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Growth Hormone-Producing Pituitary Tumors Treatment

    Standard Treatment Options for Growth Hormone (GH)-Producing Pituitary Tumors

    Standard treatment options for GH-producing pituitary tumors include the following:

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    1. Surgery (usually a transsphenoidal approach).
    2. Dopamine analogues, such as bromocriptine.
    3. Somatostatin analogues, such as octreotide.
    4. The GH-receptor antagonist, pegvisomant.[1,2]
    5. Surgery and postoperative radiation therapy.

    Treatment for patients with acromegaly includes surgical, radiation, and medical therapies.[3] Treatment will depend on the size and extent of the tumor and the need for rapid cessation of hormone function that results in serious clinical sequelae (i.e., hypertension and cardiomyopathy).

    Microadenomectomy or macroadenoma decompression is approached transsphenoidally in most patients. Increasingly, endoscopic surgery is used to allow the entire surgical field to be viewed and to allow tumor tissue that would otherwise be inaccessible with rigid instruments to be safely resected. Complete return of GH concentrations to normal, however, is not often achieved. Increasingly, adjunctive radiation therapy is reserved for tumors that extend beyond the safe operative area and appear to pose an ongoing threat.

    Drug treatment, whether used as an adjuvant or primary therapy in appropriately selected patients, which is advocated by some,[4] includes the use of somatostatin analogues, such as octreotide; dopamine analogues, such as bromocriptine; and, the GH-receptor antagonist, pegvisomant. As the first of a new class of GH-receptor antagonists, pegvisomant works by inhibiting functional dimerization of GH receptors and thereby inhibits GH action. Preliminary results indicate that it may be the most effective medical treatment for acromegaly reported to date.[1,2]

    In acromegalic patients, impaired glucose tolerance, hypertension, and hyperlipidemia should be vigorously treated concurrently with definitive therapy. A multidisciplinary clinical approach may be required for the treatment of arthritis, carpal tunnel syndrome, obstructive sleep apnea, and prognathism.[5] Mortality is related primarily to cardiovascular and respiratory diseases.[5]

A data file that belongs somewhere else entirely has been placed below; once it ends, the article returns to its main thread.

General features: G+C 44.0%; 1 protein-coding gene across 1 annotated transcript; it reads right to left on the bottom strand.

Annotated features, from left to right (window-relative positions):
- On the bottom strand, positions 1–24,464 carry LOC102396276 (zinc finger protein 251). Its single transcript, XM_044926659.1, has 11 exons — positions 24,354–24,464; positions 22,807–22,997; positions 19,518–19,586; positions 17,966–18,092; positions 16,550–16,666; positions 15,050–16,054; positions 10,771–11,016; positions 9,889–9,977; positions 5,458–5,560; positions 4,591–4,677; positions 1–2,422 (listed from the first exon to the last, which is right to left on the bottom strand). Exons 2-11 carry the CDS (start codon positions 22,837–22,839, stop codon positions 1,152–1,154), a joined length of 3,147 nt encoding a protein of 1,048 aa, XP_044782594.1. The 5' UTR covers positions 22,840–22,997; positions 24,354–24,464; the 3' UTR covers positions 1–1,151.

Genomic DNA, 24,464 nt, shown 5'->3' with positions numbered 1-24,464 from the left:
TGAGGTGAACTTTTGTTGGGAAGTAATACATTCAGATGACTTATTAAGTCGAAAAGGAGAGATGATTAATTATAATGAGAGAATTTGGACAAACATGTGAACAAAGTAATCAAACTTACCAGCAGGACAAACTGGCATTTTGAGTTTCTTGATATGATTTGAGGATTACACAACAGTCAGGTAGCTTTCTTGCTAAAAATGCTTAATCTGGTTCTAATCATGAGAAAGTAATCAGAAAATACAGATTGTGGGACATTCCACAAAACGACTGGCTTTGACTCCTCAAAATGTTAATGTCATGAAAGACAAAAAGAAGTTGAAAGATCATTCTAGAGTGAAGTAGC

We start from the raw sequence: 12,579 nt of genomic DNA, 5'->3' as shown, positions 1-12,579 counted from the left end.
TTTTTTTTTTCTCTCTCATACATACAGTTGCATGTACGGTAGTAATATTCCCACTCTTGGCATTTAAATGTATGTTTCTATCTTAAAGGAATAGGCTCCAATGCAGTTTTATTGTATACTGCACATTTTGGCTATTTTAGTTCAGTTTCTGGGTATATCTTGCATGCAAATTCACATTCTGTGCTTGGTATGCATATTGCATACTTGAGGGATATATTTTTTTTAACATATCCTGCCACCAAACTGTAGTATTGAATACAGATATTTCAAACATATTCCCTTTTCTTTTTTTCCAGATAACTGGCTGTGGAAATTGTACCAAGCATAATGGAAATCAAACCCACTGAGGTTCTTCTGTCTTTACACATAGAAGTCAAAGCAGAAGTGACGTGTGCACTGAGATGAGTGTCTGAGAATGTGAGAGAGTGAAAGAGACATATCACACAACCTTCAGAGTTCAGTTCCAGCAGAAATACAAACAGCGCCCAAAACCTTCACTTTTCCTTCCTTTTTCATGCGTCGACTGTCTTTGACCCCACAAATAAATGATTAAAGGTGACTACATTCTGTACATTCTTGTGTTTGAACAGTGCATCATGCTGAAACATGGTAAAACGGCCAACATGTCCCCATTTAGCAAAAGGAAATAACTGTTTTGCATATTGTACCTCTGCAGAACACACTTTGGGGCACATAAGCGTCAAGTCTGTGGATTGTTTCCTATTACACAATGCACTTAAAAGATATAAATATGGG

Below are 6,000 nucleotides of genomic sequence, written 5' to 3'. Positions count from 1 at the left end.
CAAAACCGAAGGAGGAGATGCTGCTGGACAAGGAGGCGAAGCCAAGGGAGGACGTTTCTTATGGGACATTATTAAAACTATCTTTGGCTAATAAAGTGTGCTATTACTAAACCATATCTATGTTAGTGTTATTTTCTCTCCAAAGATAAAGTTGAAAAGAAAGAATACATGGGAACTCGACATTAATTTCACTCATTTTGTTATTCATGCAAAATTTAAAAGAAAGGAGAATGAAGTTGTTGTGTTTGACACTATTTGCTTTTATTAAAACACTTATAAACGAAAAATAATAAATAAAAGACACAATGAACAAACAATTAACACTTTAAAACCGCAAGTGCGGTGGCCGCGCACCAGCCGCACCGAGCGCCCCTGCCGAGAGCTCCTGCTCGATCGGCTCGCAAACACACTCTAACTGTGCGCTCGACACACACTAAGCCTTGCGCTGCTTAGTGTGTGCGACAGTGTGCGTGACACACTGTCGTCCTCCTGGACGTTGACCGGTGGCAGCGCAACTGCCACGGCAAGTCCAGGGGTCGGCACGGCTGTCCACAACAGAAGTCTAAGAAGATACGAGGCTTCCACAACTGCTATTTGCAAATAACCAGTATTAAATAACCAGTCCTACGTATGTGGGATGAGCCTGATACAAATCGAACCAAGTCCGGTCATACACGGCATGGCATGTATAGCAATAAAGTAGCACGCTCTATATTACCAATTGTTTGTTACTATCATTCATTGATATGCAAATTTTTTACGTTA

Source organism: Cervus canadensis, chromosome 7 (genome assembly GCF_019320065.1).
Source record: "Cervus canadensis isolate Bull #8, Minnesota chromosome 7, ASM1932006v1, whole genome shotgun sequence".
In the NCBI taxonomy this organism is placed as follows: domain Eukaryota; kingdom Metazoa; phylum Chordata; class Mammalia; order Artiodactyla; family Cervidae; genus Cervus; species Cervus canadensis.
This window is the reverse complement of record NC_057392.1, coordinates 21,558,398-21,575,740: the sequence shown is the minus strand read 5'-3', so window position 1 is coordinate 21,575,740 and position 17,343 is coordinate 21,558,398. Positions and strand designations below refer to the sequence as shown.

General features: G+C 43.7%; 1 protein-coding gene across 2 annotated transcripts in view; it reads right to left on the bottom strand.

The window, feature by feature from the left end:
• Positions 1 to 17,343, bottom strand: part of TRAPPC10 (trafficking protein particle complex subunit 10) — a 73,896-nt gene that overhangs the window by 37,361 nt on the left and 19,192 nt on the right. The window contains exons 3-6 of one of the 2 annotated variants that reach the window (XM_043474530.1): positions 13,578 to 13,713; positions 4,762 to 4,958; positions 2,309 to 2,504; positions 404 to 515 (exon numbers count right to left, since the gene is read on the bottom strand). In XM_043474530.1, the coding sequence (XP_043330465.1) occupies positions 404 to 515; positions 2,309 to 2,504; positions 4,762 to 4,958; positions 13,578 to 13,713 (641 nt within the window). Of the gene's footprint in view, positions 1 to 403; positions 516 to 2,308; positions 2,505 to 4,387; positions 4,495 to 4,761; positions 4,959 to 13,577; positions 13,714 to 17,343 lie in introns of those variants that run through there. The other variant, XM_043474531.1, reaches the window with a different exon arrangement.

Current Clinical Trials

    Check for U.S. clinical trials from NCI's list of cancer clinical trials that are now accepting patients with pituitary tumor. The list of clinical trials can be further narrowed by location, drug, intervention, and other criteria.

    General information about clinical trials is also available from the NCI Web site.

    References:

    1. Stewart PM: Pegvisomant: an advance in clinical efficacy in acromegaly. Eur J Endocrinol 148 (Suppl 2): S27-32, 2003.
    2. Muller AF, Kopchick JJ, Flyvbjerg A, et al.: Clinical review 166: Growth hormone receptor antagonists. J Clin Endocrinol Metab 89 (4): 1503-11, 2004.
    3. Levy A: Pituitary disease: presentation, diagnosis, and management. J Neurol Neurosurg Psychiatry 75 (Suppl 3): iii47-52, 2004.
    4. Kleinberg DL: Primary therapy for acromegaly with somatostatin analogs and a discussion of novel peptide analogs. Rev Endocr Metab Disord 6 (1): 29-37, 2005.
    5. Colao A, Ferone D, Marzullo P, et al.: Systemic complications of acromegaly: epidemiology, pathogenesis, and management. Endocr Rev 25 (1): 102-52, 2004.

      WebMD Public Information from the National Cancer Institute

      Last Updated: February 25, 2014
      This information is not intended to replace the advice of a doctor. Healthwise disclaims any liability for the decisions you make based on this information.
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